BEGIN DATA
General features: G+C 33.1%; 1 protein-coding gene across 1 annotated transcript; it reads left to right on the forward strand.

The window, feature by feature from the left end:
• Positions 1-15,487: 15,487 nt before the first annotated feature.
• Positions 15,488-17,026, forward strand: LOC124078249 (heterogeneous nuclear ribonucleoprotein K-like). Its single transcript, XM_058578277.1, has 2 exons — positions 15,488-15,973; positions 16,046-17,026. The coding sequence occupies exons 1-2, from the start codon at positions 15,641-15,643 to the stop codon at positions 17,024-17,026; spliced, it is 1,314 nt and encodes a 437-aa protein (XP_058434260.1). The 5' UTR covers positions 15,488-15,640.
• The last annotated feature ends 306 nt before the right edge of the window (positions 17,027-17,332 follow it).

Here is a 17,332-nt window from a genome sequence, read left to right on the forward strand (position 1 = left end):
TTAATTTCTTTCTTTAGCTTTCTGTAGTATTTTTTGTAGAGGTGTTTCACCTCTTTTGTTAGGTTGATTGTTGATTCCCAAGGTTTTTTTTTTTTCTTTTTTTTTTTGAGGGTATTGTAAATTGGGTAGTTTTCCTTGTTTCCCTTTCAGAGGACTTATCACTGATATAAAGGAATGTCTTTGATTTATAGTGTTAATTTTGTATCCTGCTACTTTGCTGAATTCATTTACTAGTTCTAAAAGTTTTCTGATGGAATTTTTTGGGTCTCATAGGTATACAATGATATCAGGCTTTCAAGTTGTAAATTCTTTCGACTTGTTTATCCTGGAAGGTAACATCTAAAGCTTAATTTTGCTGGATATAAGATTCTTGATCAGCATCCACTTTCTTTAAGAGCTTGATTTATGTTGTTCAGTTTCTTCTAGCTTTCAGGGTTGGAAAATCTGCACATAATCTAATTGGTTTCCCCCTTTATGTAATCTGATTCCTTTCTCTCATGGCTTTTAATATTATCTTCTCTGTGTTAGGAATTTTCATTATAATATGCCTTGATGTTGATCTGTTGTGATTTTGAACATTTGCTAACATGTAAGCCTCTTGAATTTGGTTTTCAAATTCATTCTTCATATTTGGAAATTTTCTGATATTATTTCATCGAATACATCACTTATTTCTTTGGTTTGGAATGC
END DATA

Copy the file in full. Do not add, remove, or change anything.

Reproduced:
General features: G+C 33.1%; 1 protein-coding gene across 1 annotated transcript; it reads left to right on the forward strand.

The window, feature by feature from the left end:
• Positions 1-15,487: 15,487 nt before the first annotated feature.
• Positions 15,488-17,026, forward strand: LOC124078249 (heterogeneous nuclear ribonucleoprotein K-like). Its single transcript, XM_058578277.1, has 2 exons — positions 15,488-15,973; positions 16,046-17,026. The coding sequence occupies exons 1-2, from the start codon at positions 15,641-15,643 to the stop codon at positions 17,024-17,026; spliced, it is 1,314 nt and encodes a 437-aa protein (XP_058434260.1). The 5' UTR covers positions 15,488-15,640.
• The last annotated feature ends 306 nt before the right edge of the window (positions 17,027-17,332 follow it).

Here is a 17,332-nt window from a genome sequence, read left to right on the forward strand (position 1 = left end):
TTAATTTCTTTCTTTAGCTTTCTGTAGTATTTTTTGTAGAGGTGTTTCACCTCTTTTGTTAGGTTGATTGTTGATTCCCAAGGTTTTTTTTTTTTCTTTTTTTTTTTGAGGGTATTGTAAATTGGGTAGTTTTCCTTGTTTCCCTTTCAGAGGACTTATCACTGATATAAAGGAATGTCTTTGATTTATAGTGTTAATTTTGTATCCTGCTACTTTGCTGAATTCATTTACTAGTTCTAAAAGTTTTCTGATGGAATTTTTTGGGTCTCATAGGTATACAATGATATCAGGCTTTCAAGTTGTAAATTCTTTCGACTTGTTTATCCTGGAAGGTAACATCTAAAGCTTAATTTTGCTGGATATAAGATTCTTGATCAGCATCCACTTTCTTTAAGAGCTTGATTTATGTTGTTCAGTTTCTTCTAGCTTTCAGGGTTGGAAAATCTGCACATAATCTAATTGGTTTCCCCCTTTATGTAATCTGATTCCTTTCTCTCATGGCTTTTAATATTATCTTCTCTGTGTTAGGAATTTTCATTATAATATGCCTTGATGTTGATCTGTTGTGATTTTGAACATTTGCTAACATGTAAGCCTCTTGAATTTGGTTTTCAAATTCATTCTTCATATTTGGAAATTTTCTGATATTATTTCATCGAATACATCACTTATTTCTTTGGTTTGGAATGC